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Muhammad Ali’s Michigan home on the market for $2.9 million

June 20, 2018 - 7:27pm

BERRIEN SPRINGS, Mich. — The family of Muhammad Ali has put the late boxing legend’s Michigan estate on the market for nearly $2.9 million.

The 81-acre property in southwestern Michigan’s Berrien Springs features a full-size boxing ring, a private gym, steam room, a main home and a guest house. There also is an outdoor pool, bathhouse and cabana.

The estate is on the St. Joseph River, about 170 miles west of Detroit. Ali bought it in the 1970s. MLive.com reports that Ali and his family had not lived on the property for several years prior to his 2016 death in Arizona.

Ali also owned several others homes elsewhere in the United States.

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Journal: Bryan Shaw insists his troubles are fixable and Rockies manager Bud Black agrees

June 20, 2018 - 6:54pm

Bryan Shaw has become the high-profile poster boy for the Rockies’ June gloom.

When the veteran right-hander was removed from Colorado’s win over the Mets Tuesday night, many in the Coors Field crowd booed him. From the fans’ perspective, it was more of the same from a man whom the Rockies signed to a three-year, $27 million deal during the offseason.

In the seventh inning, Shaw committed a costly throwing error, gave up two runs (one earned)  on a walk and two hits as Colorado’s lead shrunk from 10-4 to 10-6.  Shaw’s ERA rose to 7.27, more than double his career ERA of 3.42. He got the hook after getting just one out.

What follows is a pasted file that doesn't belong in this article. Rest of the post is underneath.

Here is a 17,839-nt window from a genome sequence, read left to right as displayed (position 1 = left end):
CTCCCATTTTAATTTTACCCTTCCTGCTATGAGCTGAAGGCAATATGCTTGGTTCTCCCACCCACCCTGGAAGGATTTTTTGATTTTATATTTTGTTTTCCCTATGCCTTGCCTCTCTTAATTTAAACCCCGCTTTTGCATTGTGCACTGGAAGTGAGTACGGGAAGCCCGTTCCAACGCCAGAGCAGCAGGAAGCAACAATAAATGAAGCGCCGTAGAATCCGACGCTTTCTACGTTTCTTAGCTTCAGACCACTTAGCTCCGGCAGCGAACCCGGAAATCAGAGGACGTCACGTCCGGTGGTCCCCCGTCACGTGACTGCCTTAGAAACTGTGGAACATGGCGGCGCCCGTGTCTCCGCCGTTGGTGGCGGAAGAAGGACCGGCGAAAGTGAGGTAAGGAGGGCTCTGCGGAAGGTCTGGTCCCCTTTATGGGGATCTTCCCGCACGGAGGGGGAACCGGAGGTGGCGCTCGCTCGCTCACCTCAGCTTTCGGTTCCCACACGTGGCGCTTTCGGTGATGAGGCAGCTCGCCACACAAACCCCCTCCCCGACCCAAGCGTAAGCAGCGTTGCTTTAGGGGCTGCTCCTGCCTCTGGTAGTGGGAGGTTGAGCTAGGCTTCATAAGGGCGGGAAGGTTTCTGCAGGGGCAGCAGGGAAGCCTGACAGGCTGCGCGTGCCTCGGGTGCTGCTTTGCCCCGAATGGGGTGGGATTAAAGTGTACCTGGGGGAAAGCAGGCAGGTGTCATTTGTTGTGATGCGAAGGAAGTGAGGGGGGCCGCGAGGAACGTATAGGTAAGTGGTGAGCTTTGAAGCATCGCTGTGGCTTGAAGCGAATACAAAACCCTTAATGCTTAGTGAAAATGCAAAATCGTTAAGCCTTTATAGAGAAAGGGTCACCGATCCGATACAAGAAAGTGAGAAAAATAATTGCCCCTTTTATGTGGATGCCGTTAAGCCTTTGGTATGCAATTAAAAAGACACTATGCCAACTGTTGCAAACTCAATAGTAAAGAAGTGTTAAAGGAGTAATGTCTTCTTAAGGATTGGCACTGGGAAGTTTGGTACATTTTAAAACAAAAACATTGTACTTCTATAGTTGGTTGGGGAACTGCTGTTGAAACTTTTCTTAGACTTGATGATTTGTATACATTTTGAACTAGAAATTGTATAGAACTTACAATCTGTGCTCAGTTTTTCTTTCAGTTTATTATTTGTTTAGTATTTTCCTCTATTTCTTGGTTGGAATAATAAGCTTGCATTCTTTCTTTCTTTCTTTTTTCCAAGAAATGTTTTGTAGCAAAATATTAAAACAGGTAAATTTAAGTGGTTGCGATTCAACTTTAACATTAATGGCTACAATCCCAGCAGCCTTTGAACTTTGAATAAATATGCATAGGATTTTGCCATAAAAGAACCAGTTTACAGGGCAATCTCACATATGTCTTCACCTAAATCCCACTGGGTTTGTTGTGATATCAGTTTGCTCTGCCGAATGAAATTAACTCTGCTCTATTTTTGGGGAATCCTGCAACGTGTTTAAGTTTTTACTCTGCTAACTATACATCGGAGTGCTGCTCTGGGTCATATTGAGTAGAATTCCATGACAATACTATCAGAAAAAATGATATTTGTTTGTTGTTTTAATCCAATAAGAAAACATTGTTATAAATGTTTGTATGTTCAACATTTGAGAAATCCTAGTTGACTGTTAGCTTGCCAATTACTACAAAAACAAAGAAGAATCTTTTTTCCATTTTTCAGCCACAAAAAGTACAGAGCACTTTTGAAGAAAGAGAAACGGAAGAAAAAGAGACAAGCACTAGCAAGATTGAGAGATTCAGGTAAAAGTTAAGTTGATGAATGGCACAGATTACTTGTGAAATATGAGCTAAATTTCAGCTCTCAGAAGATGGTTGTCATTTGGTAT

The seven home runs he’s given up in 39 appearances are already nearing his career high for an entire season (he gave up eight in both 2015 and ’16). His seven wild pitches lead not only the Rockies, but the entire National League.

Yet Shaw, as well as manager Bud Black, insists that while he’s been malfunctioning, he is not a completely broken pitcher. Furthermore, they insist, he’s unquestionably fixable. Some in the organization make the comparison to Adam Ottavino, the right-hander who struggled terribly last season but who has been one of the best relievers in baseball this season.

Before Wednesday night’s game, Black talked at length about Shaw and rattled off a check list: “His velocity checks out. His health checks out. His mindset check outs. There might be – it’s human nature – so there might be a little lack of confidence based on results. But Bryan is working back to a good place.”

A visit to Fangraphs reveals nothing shocking about Shaw’s arsenal. His cut fastball, his bread-and-butter pitch, is averaging 94.8 mph, a tick above his career average of 93.9 mph. Yes, he’s using his slider a bit more this season — 18.5 percent of the time compared to a career average of 17.8 — but it’s not a huge departure.